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The Botwell Inn

This pub is named after the main shopping area of Hayes.

25–29 Coldharbour Lane, Hayes, London, UB3 3EB 

This pub takes is name from the hamlet of Botwell which once stood in what is now Hayes’ town centre. These premises were the home of the furnishers S Moore & Son, which moved here in 1933 and remained for 65 years.

Photographs and text about George Orwell.

The text reads: The novelist and essayist George Orwell taught in a small school in Hayes in 1932-3. The Hawthorns High School for Boys later formed part of Fountain House Hotel on the corner of St Mary’s Road.

Orwell worked there under his real name, Eric Blair. He was unimpressed with Hayes, describing it as “one of the most godforsaken places I have ever struck”. However, he was inspired enough by it to write a poem entitled On a Ruined Farm near His Master’s Voice Gramophone Factory. Soon after he left, he published Down and Out in Paris and London.

He is best remembered for writing Animal Farm, an allegory of events in Soviet Russia and also 1984, which described a future totalitarian state. The novel 1984 is, of course, the origin of the saying “Big Brother is watching you”.

In a newspaper article written in 1946 George Orwell described his ideal English pub, which he called The Moon Under Water. It has since inspired the design of many J D Wetherspoon pubs.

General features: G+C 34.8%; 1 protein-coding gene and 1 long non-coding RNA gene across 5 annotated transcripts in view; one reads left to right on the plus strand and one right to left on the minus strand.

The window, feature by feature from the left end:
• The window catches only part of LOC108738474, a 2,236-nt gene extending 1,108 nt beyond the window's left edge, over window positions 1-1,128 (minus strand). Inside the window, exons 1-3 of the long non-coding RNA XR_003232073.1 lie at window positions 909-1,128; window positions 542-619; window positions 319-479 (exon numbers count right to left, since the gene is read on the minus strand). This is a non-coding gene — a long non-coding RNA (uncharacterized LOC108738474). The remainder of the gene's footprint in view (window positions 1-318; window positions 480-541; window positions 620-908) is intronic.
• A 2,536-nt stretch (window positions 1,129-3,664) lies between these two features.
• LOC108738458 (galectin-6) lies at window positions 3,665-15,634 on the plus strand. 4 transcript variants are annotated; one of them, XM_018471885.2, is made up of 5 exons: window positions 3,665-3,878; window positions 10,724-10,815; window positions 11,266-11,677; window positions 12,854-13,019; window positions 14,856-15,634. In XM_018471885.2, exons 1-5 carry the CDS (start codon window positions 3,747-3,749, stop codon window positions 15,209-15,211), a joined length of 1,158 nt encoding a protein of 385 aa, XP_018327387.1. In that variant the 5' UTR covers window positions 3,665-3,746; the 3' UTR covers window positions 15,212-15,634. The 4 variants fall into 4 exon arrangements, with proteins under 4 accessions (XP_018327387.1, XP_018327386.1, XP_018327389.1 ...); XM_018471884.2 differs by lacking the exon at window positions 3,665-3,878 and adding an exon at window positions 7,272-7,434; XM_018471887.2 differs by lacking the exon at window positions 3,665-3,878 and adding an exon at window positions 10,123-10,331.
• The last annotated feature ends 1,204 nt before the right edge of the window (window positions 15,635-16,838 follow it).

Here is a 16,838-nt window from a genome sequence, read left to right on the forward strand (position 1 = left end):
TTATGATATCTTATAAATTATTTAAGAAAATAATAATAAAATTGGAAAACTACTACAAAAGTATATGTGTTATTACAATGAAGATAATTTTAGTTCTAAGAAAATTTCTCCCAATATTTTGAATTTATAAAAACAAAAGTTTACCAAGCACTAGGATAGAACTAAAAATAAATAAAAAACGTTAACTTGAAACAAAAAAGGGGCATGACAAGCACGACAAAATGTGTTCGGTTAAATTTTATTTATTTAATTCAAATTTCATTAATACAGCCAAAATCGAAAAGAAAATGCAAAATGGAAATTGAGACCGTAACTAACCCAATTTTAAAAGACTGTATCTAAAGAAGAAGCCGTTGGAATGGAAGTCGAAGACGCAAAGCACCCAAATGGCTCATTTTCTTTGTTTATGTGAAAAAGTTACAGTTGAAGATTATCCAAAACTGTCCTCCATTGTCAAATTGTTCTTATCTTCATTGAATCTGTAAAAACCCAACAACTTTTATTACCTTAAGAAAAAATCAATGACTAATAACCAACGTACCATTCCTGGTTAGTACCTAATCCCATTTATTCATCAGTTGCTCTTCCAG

Photographs and text about industry in the area.

The text reads: Brick-making, which had been established in the Hayes area for centuries, was the only industry here until 1900. The formation of the Hayes Development Company transformed the situation. In 1899 the company acquired the land to the south of Botwell, and then promoted the canal and railway connections.

The most important new arrival was the Gramophone and Typewriter Company. The foundation stone of the factory was laid in 1907 by the prima donna Dame Nellie Melba. Their gramophone records gained world-wide fame under the trade name of HMV.

The initials stood for “His Masters Voice”, a name inspired by Francis Barraud’s painting of a dog listening intently beside the horn of a phonograph (above). The company bought the painting, on condition it was altered to show their “Improved Gramophone”.

Labels and sleeves of HMV’s records were printed by another new local firm, Harrison and Sons. Their main business was security printing, particularly of postage stamps, for which they remain world-famous.

During World War 1, the Gramophone Company’s works were converted for munitions production. In 1915, the Fairey Aviation Company began building Short 827 planes, and a shell-filling works opened.

A print and text about Stephen Storace. 

The text reads: A print of Wood End, Hayes, was once home to a composer famous in his day, but now all but forgotten. Stephen Storace lived at The Grove, later known as The Chestnuts, in the late 18th century. Most of the house was demolished almost two hundred years after Storace’s birth in London, in 1763.